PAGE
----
Through forty years of recruiting in the market research field we have distilled down from client feedback words of advice for candidates going through the interview process. We believe following this advice will go a long way in helping you nail your interviews and stand out while doing so. Here are the three key areas that are the most important when heading into each and every interview 101: be prepared, be honest and be thankful.
Know who you are talking to. Research the company and do your due diligence on the organization. A thorough understanding of their services and their clients will help you align yourself better with what they are looking for. Be able to articulate why you are interested in working for their company.
Find out as much as you can about the role and be ready to align your skills and experience with the open role. Develop an understanding of the backgrounds of the people you will be interviewing with and the backgrounds of the others who work in the group, even if they aren’t on your interview schedule. This could help give you a foundation for what kind of questions you can expect. For example, if they have a more technical background expect more technical questions to be asked.
Practice clear answers to the interview 101 questions of why you are in the market and why you are looking. If you are looking outside of your current organization, be ready to explain what has you looking for a new role without putting you or your current organization in a negative light. Don’t overshare and don’t look for sympathy.
Know your elevator pitch. Be able to sell your skill set in a direct and concise manner. Do not ramble on in your answers. Being concise and clear is a good sign of confidence in your skills and portrays you and your candidacy in a positive light. It is fine to pause before giving your response, it shows you are truly thinking through the question.
Another interview 101 technique is to always come with questions. When you are given time to ask questions, come with a few detailed questions prepared. You need to have more than one question prepared in case that question gets answered in the normal course of the interview. If you do not have any questions at the end of the interview, you come off as having a lack of interest in the organization.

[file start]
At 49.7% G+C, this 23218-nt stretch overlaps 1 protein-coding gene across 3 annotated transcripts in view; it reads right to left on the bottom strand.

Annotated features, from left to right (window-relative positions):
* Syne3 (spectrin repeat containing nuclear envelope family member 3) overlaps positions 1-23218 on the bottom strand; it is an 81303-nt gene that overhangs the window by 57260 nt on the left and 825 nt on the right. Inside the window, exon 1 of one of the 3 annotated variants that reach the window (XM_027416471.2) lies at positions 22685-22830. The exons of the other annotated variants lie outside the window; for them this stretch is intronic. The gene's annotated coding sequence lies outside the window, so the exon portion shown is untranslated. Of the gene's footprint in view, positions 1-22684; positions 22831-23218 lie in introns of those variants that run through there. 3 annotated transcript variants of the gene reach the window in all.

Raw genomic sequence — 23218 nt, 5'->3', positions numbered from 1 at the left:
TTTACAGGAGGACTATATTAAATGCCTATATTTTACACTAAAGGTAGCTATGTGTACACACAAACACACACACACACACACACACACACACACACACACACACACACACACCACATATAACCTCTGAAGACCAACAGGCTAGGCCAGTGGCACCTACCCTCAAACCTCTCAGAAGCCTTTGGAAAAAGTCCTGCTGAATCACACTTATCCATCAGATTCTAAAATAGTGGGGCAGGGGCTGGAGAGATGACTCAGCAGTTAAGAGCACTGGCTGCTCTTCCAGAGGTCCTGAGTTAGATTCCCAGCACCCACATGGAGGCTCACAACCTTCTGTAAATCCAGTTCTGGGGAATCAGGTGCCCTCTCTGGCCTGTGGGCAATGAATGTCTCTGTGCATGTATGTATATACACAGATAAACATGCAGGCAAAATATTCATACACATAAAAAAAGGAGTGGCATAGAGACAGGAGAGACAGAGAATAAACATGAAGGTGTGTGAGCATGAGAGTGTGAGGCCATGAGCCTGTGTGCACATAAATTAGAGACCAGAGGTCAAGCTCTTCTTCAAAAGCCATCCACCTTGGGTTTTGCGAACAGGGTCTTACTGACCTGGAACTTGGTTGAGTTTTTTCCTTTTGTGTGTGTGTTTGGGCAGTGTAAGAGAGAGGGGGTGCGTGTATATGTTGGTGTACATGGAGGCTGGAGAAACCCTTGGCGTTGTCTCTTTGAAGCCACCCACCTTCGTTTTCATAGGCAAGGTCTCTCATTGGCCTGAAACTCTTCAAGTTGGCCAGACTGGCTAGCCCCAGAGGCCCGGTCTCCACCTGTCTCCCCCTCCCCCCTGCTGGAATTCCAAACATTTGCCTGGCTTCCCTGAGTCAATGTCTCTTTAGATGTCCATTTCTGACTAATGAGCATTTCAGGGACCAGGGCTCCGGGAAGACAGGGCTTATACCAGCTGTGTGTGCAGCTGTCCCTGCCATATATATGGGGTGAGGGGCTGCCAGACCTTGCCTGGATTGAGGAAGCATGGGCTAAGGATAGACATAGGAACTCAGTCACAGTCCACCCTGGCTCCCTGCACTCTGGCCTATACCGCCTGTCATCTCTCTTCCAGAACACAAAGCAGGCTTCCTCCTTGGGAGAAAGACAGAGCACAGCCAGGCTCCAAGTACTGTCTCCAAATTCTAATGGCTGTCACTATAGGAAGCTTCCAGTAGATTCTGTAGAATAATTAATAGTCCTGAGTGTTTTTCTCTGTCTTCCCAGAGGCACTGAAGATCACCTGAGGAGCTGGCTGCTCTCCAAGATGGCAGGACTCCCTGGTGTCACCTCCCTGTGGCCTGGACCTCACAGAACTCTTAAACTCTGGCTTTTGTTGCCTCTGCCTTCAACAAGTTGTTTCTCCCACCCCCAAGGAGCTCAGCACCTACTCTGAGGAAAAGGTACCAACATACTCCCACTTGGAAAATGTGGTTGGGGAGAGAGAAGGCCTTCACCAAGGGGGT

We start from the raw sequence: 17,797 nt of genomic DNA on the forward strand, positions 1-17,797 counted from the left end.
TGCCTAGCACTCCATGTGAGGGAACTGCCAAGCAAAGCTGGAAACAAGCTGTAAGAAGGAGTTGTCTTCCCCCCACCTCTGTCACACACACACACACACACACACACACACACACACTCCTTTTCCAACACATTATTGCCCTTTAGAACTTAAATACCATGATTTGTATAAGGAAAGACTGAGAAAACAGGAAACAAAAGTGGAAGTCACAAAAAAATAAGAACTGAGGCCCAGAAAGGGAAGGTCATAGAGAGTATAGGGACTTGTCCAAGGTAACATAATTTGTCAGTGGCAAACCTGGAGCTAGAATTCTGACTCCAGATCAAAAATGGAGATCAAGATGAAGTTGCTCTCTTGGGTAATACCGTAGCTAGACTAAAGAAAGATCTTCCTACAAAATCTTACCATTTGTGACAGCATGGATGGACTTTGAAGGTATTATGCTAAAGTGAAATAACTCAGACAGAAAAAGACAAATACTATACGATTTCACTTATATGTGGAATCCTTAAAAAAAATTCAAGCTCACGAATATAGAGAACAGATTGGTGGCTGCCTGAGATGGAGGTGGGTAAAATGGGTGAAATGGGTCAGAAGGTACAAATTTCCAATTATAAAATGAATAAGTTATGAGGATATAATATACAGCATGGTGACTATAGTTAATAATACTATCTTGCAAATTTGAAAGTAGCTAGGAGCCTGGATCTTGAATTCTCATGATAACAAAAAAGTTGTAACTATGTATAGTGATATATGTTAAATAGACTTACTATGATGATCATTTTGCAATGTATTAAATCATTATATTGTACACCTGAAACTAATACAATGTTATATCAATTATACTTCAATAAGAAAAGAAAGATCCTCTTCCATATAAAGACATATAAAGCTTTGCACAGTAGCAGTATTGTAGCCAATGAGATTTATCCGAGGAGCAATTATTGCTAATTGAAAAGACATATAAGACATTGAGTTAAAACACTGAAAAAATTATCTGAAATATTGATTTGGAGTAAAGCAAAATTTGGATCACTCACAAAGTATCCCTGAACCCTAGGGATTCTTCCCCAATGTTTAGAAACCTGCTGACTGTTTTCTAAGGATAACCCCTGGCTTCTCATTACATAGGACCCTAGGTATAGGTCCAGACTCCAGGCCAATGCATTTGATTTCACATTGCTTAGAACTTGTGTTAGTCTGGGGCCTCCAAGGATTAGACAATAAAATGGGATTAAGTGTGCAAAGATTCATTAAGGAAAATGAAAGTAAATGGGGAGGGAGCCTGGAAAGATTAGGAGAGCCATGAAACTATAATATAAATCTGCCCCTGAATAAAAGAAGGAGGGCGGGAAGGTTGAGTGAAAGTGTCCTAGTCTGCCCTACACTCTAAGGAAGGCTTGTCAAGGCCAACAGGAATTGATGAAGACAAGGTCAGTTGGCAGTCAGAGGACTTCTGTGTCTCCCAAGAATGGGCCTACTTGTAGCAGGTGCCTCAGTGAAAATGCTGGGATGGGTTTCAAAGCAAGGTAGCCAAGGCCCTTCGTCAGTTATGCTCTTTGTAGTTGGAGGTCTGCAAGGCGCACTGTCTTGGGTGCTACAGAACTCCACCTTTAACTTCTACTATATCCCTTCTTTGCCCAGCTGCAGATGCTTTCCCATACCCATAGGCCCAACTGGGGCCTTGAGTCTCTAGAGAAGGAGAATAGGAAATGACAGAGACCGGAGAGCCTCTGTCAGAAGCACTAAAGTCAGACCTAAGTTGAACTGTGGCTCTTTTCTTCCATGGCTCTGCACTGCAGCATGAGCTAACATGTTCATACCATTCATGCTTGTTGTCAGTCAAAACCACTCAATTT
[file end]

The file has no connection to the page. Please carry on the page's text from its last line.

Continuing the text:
Interview 101: do not oversell your skill set. The best policy in every instance is to be transparent about your skills and capabilities. If you haven’t used a particular software or don’t have experience in a certain methodology, don’t try to convince them you do. The motivation behind some questions isn’t always clear and they might not even be primary functions of the role. The interviewer is just trying to get the parameters of your experience. Answer all questions honestly and directly.
Do not give them the run around. Be confident and concise in your responses. It shows you can speak to your skills well and you know where your value lies for this organization.
In-person, thank them for their time, for considering you for the position and for answering your questions. (It is also the right time to inquire what next steps will be.) Interview 1010: email a thank you note. Keep the thank you short and to the point but try to include something that refers to your interview or your candidacy specifically. No one wants to read a two page thank you note on why you think you are a fit for the job, but they will appreciate a well-crafted note that references something specific to you.
Here are a few good questions to close out the interview:
- What is the timeline for decision making?
- What is your email? I’d love to follow-up with a thank you.
- Is there anything else I can answer or clarify?
These are NOT the questions referred to in the ‘be prepared’ section. Those questions should be more specific to the role, the company and its products and the skills needed.
For more interview 100 preparation follow this link to our in-depth interview prep sheet. We’d love to talk with you about your job search. Contact Smith Hanley Associates’ Market Research and Consumer Insights Executive Recruiter, Daniel Wilberschied at email@example.com.